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I covered congressional races in Florida in 2018, and do I know why Trump won the state in 2020

When Alexandria Ocasio-Cortez accused her own party of incompetent campaigning, just days after a presidential victory, reactions spanned the gamut from defense to counter-criticism. But for me, the result was different: a flashback.

In 2018, I covered the midterm elections as a foreign correspondent, reporting from a series of districts swinging across the Sunbelt; disputed ground in Arizona, Texas, California and Nevada. But the most lasting impression was left by two tight congressional seats in South Florida: Florida 26 and Florida 27.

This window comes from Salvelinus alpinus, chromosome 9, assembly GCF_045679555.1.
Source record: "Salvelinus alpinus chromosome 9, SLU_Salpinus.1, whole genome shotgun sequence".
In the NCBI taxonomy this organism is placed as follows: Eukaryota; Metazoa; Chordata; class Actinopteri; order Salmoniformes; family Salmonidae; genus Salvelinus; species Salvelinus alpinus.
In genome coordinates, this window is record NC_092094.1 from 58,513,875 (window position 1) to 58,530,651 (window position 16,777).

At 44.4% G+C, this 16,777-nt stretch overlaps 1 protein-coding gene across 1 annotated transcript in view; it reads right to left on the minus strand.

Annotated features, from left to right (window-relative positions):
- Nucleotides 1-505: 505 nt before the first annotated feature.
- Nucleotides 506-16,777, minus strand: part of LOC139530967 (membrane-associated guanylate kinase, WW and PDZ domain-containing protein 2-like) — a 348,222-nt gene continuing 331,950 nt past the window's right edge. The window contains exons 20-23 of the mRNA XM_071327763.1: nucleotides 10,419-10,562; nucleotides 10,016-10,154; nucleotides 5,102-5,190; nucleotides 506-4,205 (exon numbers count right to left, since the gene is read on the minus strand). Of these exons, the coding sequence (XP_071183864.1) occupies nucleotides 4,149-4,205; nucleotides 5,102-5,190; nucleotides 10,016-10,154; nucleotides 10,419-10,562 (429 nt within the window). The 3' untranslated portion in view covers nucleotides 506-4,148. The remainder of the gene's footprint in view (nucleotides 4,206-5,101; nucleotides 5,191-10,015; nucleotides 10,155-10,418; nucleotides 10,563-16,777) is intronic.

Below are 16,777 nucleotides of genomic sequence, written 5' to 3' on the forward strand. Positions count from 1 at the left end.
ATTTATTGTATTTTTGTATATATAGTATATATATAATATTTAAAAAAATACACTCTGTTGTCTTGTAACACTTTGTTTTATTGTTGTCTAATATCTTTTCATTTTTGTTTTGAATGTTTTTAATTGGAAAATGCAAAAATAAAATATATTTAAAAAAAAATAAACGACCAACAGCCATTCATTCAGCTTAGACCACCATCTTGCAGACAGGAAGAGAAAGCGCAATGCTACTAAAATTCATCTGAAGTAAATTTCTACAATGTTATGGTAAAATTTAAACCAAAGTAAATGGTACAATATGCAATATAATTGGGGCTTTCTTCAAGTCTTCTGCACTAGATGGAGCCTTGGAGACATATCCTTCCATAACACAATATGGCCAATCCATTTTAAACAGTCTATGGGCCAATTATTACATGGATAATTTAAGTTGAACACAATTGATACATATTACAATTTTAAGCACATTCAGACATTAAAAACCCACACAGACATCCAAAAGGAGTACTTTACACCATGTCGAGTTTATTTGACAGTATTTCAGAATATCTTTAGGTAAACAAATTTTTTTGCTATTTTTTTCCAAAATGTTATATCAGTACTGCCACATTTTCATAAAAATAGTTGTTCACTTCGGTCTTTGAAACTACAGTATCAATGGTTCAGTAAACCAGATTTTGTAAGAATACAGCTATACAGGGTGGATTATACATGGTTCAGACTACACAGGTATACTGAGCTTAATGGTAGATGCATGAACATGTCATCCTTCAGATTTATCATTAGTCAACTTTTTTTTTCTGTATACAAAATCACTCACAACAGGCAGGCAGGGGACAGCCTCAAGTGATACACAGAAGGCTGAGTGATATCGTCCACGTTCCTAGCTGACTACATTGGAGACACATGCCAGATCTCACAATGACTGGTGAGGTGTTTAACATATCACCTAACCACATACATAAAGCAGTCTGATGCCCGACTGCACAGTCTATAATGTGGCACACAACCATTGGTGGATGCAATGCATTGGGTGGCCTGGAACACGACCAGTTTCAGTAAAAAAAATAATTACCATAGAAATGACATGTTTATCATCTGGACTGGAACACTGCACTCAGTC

Located in and around Miami, these neighborhoods make up one of the most volatile and interesting political territories in the United States. FL-27 voted overwhelmingly for Hillary Clinton in 2016, but the House seat had been occupied by a socially liberal Republican, Ileana Ros-Lehtinen, for 30 years. Ros-Lehtinen was retiring, and on paper the neighborhood seemed a natural pickup of Dem’s. The districts also straddled Miami-Dade, Florida’s most populous county, whose turnout would be critical in deciding a narrow governorship race.

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